We fulfill these objectives by structuring the paper as follows. Sect. 2 describes the site, the geological conditions, and the planned field operations. Sect. 3 introduces the probabilistic fluid-induced seismic hazard assessment and Sect. 4 the probabilistic fluid-induced seismic risk assessment. Sect. 5 discusses the hazard and risk results as well as known limitations.
2.1 Site description
Well RV-43 is located on the peninsula of Geldinganes in the northeastern part of the city of Reykjavik (Fig. 1). OR is the main supplier of heat in Reykjavik and has drilled several wells on Geldinganes. It aims to produce hot water from RV-43 to be directly utilized for heating purposes and to meet the increasing energy needs of Reykjavik.
RV-43 was drilled in 2001; it is 1832 m long, where the last 1130 m is uncased (8 1∕2 in. open hole). The well is deviated towards N20∘ E (on average), and it reaches ∼1550 m true vertical depth (TVD). The well is oriented towards the northeast of Geldinganes, an area with exceptionally high geothermal gradients that is closer than the rest of Geldinganes' wells to the extinct central volcanic system north of Reykjavik and to a possible fault zone (Steingrímsson et al., 2001). Both temperature logs and magnetic measurements support this hypothesis. Except for minor losses close to the bottom of the well, no mud losses were observed during drilling of the open-hole section of the well. The location of the well RV-43 is shown in Fig. 1.
The first and only stimulation of RV-43 took place in 2001 after its drilling. Water of pressure up to 10 MPa was injected along the open-cased segment of the well, and the total injected volume was not documented. However, this can be inferred from the original drilling report, which states that at least 1900 m3 was injected and no seismicity observed (suggesting a maximum magnitude threshold M<2, which was the minimum detectable magnitude). After the stimulation, the well had an injectivity index less than m3 Pa−1 s−1 for the maximum injection's pressure, which is at best half of the required value for commercial exploitation.
2.2 State of stress and structural geology
A first estimate of the state of stress at Geldinganes has been inferred from a global Icelandic stress survey conducted by Ziegler et al. (2016) and by Heidbach et al. (2016). They suggest a potential orientation for of 340–40∘ NW–SE, based on 12 geological indicators in a 10 km region around the site. The magnitude of the stress at depth could be extrapolated from shallow hydrofracturing stress measurements. Such tests were conducted in two boreholes (H32 and H18) near Reykjavik on the flank of the Reykjanes–Langjökull continuation of the Mid-Atlantic Ridge (Haimson and Voigt, 1976; Haimson, 1978).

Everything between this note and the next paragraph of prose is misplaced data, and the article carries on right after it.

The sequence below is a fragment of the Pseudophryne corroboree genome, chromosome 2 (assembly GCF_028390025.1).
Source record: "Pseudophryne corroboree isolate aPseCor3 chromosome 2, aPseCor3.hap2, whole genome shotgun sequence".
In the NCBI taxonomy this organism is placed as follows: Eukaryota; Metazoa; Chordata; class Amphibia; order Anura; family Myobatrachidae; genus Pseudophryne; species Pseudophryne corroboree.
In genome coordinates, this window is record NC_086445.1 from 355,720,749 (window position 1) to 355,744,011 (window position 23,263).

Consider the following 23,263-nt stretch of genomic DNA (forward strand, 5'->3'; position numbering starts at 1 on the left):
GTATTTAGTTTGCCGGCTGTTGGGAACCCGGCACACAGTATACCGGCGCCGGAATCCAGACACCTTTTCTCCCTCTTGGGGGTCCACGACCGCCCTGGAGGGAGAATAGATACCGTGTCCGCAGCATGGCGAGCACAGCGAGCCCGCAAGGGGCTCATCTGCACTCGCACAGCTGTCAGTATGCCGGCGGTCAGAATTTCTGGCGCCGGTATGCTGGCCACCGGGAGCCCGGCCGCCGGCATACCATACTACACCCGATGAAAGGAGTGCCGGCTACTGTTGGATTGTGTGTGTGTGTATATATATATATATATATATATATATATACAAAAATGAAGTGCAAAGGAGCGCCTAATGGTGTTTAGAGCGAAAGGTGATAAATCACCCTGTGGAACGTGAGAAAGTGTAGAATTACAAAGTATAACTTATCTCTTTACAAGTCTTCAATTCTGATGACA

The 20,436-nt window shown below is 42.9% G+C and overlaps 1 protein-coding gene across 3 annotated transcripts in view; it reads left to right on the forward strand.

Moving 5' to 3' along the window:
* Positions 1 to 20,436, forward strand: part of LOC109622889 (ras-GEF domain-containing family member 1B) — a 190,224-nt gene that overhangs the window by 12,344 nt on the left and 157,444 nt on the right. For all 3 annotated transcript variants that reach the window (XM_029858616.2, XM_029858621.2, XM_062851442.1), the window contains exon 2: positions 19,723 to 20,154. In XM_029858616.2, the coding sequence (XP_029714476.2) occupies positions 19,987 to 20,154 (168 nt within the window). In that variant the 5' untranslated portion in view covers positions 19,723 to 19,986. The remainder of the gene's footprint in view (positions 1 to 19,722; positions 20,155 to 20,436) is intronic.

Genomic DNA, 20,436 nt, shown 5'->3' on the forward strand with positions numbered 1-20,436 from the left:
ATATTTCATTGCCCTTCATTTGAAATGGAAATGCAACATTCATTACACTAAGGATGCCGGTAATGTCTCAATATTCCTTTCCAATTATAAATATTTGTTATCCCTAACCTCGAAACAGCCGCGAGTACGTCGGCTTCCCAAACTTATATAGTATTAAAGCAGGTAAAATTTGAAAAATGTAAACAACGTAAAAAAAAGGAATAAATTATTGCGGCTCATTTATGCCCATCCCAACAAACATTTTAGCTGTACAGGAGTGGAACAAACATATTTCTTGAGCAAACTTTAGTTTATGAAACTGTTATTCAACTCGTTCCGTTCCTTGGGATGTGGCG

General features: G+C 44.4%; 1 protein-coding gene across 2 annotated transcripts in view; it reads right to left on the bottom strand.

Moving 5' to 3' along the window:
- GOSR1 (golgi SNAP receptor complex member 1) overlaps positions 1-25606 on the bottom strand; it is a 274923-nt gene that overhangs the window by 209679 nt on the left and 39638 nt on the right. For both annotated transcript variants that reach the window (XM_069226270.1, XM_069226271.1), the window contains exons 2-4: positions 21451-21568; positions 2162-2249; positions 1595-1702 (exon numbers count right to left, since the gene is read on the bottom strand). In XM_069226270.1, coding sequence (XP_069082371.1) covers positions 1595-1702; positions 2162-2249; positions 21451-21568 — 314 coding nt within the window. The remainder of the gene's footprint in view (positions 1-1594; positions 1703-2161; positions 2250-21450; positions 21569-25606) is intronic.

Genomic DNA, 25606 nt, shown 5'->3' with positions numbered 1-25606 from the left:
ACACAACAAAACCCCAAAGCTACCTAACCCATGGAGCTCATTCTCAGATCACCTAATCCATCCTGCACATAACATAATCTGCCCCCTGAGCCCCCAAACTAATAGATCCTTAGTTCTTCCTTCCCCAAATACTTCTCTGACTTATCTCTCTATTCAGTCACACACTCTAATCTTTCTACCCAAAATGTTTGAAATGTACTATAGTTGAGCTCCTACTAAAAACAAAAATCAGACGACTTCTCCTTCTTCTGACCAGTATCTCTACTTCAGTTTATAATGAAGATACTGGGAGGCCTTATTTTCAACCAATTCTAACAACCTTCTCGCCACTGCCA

Four tests were conducted in the borehole H32 between 200 and 375 m depth in jointed basalt. The minimum compressive stress, , was found to be horizontal in the range of 4 to 6 MPa, while for the maximum horizontal stress, , it was approximated as varying between 5 and 10 MPa for the four tests. The direction of was calculated based on three hydro-fractures with an orientation of N25∘ W ± 5∘. The vertical stress, σV, was calculated based on a gradient of 27 MPa km−1. These values, if extrapolated to a depth of 1.5 km, suggest a normal stress regime. In the borehole H18 only three tests were performed due to extensive jointing. While the test at 180 m was conducted in basalt, the lower tests at 290 and 324 m were in an intrusive dolerite. Also, in this case, the minimum principal stress was found to be horizontal (), increasing with depth from 4 to 8 MPa. For the maximum horizontal stress () it was observed in a range from 12 to 16 MPa, while the vertical stress ranged from 5 to 9 MPa. For these tests, the hydro-fractures suggest contradictory directions and hence two possible orientations for : N20∘ E for the 180 m test and N45∘ W for the 290 m test. Extrapolation of the results at 1.5 km depth suggests in this case a strike–slip to the reverse regime.
Combining the results of both boreholes, a linear approximation of the data between 200 and 350 m depth gives MPa km−1, MPa + 30 MPa km−1, and σV=27 MPa km−1. As reported by Haimson and Voigt (1976), the measured stress orientation (H32) has no obvious relationship to the NE strike of individual rift zone fissures and faults, inferred WNW direction of lithospheric plate motion, or axial rift zone earthquake focal solutions which indicate NW trending. The measured stresses could be related to (i) a hot spot, (ii) local phenomena involving the extinct NNW-trending Kjalarnes central volcano, or (iii) ground distortion due to fluid withdrawal from the Laugarness hydrothermal system. Finally, the two stress measurements in dolerite in borehole H18 could be interpreted as high-stress layers. By excluding these two measurements, the linear approximation gives MPa + 10 MPa km−1, MPa + 13 MPa km−1, and σV=27 MPa km−1, leading to normal conditions at 1.5 km depth (Hofmann et al., 2020).
2.3 Planned activity